The mean age of all patients was 35.43 years (range 11 - 80 years); the average age of patients with positive samples and patients with M. hominis and Ureaplasma spp. co-colonization were 35.43 and 35.41, respectively. When the studied population was divided by age group by 10-year intervals, it was observed that most of the patients (5,836) tested by real-time PCR were 21 to 50 years old; the age groups of 11 - 20 and 21 - 30 years presented the highest positive rates (48.34% and 42.61%, respectively; P < 0.0001); whereas, the age groups of 21 - 30 and 31 - 40 years had the highest number of positive patients (865 and 788, respectively; P < 0.0001). The highest number of co-colonization by M. hominis and Ureaplasma spp. were also detected in the age groups of 21 - 30 and 31 - 40 years (Table 1).

Analysis of monthly incidence of M. hominis and Ureaplasma spp. revealed no statistically significant association between positive results and the month of sample collection (January-June) (Table 2).

Table 2. Monthly Microorganisms Ratea
PeriodNo. Total of PatientsMycoplasma hominis Positive, No. (%)Ureaplasma spp. Positive, No. (%)Mycoplasma spp. + Ureaplasma spp. Positive, No. (%)
Jan2393 (1.25)85 (35.56)10 (4.18)
Feb11029 (0.81)313 (28.40)31 (2.81)
Mar137220 (1.45)411 (29.95)42 (3.06)
Apr137416 (1.16)408 (29.69)40 (2.91)
May140514 (0.99)405 (28.82)42 (2.98)
Jun131817 (1.28)404 (30.65)34 (2.57)
Total681079 (1.16)2026 (29.75)199 (2.92)

aChi-square test was applied. P = 0.9724.

The Spearman test indicated an inverse correlation between bacterial presences detect by real time PCR and age of the females tested for M. hominis and Ureaplasma spp. (Figure 1). A negative and significant correlation was observed between the low presence of Ureaplasma spp. (r = -0.78; P = 0.048) and Mycoplasma spp. + Ureaplasma spp. (r = -0.89; P = 0.012) with the increased age of females (Figure 1B and 1C).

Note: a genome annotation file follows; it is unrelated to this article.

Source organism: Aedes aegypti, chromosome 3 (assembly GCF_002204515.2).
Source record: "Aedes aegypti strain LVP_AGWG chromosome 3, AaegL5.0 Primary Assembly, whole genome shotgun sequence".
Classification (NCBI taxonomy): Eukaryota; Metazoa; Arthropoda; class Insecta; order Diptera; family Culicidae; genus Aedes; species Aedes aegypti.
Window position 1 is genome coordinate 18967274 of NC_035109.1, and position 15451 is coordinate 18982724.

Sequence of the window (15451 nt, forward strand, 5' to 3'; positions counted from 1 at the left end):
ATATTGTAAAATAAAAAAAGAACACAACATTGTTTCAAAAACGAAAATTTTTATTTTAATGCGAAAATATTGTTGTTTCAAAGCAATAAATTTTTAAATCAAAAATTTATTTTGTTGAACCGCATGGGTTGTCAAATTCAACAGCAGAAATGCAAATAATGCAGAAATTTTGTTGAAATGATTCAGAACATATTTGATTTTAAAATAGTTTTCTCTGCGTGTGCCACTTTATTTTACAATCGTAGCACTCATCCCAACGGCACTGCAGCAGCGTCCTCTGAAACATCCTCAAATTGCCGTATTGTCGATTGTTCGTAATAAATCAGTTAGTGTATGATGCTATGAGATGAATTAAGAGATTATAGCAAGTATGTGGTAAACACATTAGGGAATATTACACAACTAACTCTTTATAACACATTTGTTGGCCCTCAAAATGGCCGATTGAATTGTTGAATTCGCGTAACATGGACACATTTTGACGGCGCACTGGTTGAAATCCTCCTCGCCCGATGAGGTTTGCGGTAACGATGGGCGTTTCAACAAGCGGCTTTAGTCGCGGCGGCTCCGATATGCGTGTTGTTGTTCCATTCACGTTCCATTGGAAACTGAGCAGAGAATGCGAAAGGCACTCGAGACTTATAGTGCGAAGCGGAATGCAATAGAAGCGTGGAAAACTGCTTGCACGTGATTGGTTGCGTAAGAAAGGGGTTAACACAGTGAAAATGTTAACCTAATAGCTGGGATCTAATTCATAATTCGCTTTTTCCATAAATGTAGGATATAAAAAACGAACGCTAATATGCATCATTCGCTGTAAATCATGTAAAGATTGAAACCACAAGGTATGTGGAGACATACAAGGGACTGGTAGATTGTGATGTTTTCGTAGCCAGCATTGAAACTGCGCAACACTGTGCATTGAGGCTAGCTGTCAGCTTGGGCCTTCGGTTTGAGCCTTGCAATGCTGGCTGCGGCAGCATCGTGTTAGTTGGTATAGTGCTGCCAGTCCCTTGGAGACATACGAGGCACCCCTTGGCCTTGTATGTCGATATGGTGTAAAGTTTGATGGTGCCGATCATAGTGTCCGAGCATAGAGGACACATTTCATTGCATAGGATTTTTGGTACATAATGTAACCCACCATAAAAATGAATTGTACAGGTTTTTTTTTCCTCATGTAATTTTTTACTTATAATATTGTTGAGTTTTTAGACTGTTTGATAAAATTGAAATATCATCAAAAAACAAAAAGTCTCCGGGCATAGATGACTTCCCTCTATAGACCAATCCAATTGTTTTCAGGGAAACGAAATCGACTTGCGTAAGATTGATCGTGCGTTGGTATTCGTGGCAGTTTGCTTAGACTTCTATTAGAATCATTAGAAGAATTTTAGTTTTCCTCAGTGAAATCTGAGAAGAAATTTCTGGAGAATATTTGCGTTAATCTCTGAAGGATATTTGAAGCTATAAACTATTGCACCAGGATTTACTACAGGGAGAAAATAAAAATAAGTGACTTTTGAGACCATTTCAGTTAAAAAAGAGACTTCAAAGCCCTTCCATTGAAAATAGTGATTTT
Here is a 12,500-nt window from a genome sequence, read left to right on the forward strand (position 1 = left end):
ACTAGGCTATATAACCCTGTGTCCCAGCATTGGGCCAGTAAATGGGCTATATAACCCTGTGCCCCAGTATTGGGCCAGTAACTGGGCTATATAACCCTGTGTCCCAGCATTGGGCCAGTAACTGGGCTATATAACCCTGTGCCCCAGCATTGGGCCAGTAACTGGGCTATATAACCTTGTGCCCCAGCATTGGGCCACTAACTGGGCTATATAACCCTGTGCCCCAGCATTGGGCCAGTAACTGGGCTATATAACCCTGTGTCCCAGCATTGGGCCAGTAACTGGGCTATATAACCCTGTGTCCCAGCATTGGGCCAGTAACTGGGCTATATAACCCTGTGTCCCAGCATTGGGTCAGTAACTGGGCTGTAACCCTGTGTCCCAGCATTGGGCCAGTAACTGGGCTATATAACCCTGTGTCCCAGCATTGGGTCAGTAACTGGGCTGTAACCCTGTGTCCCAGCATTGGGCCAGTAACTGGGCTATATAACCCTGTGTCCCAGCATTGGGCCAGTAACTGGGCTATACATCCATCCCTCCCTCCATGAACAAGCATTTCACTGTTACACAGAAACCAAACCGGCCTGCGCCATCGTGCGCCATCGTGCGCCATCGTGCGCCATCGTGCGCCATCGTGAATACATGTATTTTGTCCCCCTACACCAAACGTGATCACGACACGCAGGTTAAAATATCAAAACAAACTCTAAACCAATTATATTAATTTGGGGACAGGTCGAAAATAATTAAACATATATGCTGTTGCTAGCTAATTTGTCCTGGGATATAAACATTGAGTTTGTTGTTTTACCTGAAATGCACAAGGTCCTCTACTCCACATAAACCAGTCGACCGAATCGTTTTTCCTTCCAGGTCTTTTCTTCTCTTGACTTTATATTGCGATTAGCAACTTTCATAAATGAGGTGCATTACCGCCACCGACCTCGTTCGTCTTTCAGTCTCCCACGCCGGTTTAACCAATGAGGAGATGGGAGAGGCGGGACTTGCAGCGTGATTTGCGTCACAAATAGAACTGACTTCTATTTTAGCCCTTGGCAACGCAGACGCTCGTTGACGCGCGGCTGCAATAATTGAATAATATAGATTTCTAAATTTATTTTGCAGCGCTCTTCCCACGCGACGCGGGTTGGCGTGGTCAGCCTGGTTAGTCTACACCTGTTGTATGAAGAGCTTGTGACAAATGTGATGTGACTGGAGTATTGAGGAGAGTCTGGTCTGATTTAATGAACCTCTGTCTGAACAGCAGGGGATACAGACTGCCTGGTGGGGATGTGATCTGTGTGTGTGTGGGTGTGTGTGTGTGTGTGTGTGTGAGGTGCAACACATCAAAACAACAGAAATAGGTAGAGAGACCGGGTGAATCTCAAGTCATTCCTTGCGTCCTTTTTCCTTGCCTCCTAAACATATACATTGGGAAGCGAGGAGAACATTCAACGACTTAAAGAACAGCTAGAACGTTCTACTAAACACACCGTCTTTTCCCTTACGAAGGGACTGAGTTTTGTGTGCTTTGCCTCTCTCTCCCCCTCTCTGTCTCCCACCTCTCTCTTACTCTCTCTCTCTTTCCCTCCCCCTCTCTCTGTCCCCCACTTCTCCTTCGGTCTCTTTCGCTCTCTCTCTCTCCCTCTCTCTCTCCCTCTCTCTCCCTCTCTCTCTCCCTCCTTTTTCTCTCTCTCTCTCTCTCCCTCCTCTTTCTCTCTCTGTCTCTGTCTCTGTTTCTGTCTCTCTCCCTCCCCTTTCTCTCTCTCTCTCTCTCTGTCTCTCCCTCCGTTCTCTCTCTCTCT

The Spearman correlation test (r): (A) Mycoplasma hominis (r = -0.60; P = 0.166), (B) Ureaplasma spp. (r = -0.78; P = 0.048), (C) Mycoplasma + Ureaplasma (r = -0.89; P = 0.012).

The Spearman correlation test (r): (A) Mycoplasma hominis (r = -0.60; P = 0.166), (B) Ureaplasma spp. (r = -0.78; P = 0.048), (C) Mycoplasma + Ureaplasma (r = -0.89; P = 0.012).

Figure 1. Correlation Between Bacteria Detected by Real Time PCR and Age in Female Subjects (n = 6,810)

5. Discussion

Mycoplasma and Ureaplasma species are frequently found in urogenital microbiota of sexually active healthy females. Their colonization rates are around 80% and 40%, respectively (17-19); however, if the loads reach 104 cfu/mL, it can be a crucial criterion for urogenital infections in females. In the case of extragenital specimens in adults or neonates, a positive PCR assay or culture result should be considered clinically significant (4).

Moreover, both microorganisms are usually associated with young age, lower socioeconomic status, sexual activity with multiple partners, black ethnic groups, smoking, vaginal douching and oral contraceptive use (20-22). However, differences in prevalence according to race and socioeconomic status are reported (22-24), and differences by gender are also suggested (24).

The current study showed a high prevalence of M. hominis and Ureaplasma spp. in gynecological screening, mainly in sexually active females. The results of the present study also indicated that the prevalence of microorganisms was homogenous in each month during the study. In addition, a negative and significant correlation was observed between co-colonization of Ureaplasma spp. and M. hominis, Ureaplasma spp. and age; suggesting that the presence of these microorganisms may not be associated with increased age. This finding matches with those of the previous studies conducted in a cohort of females with bacterial vaginosis (BV) or asymptomatics (6, 22, 25), in which Ureaplasma spp. was detected significantly more often than M. hominis.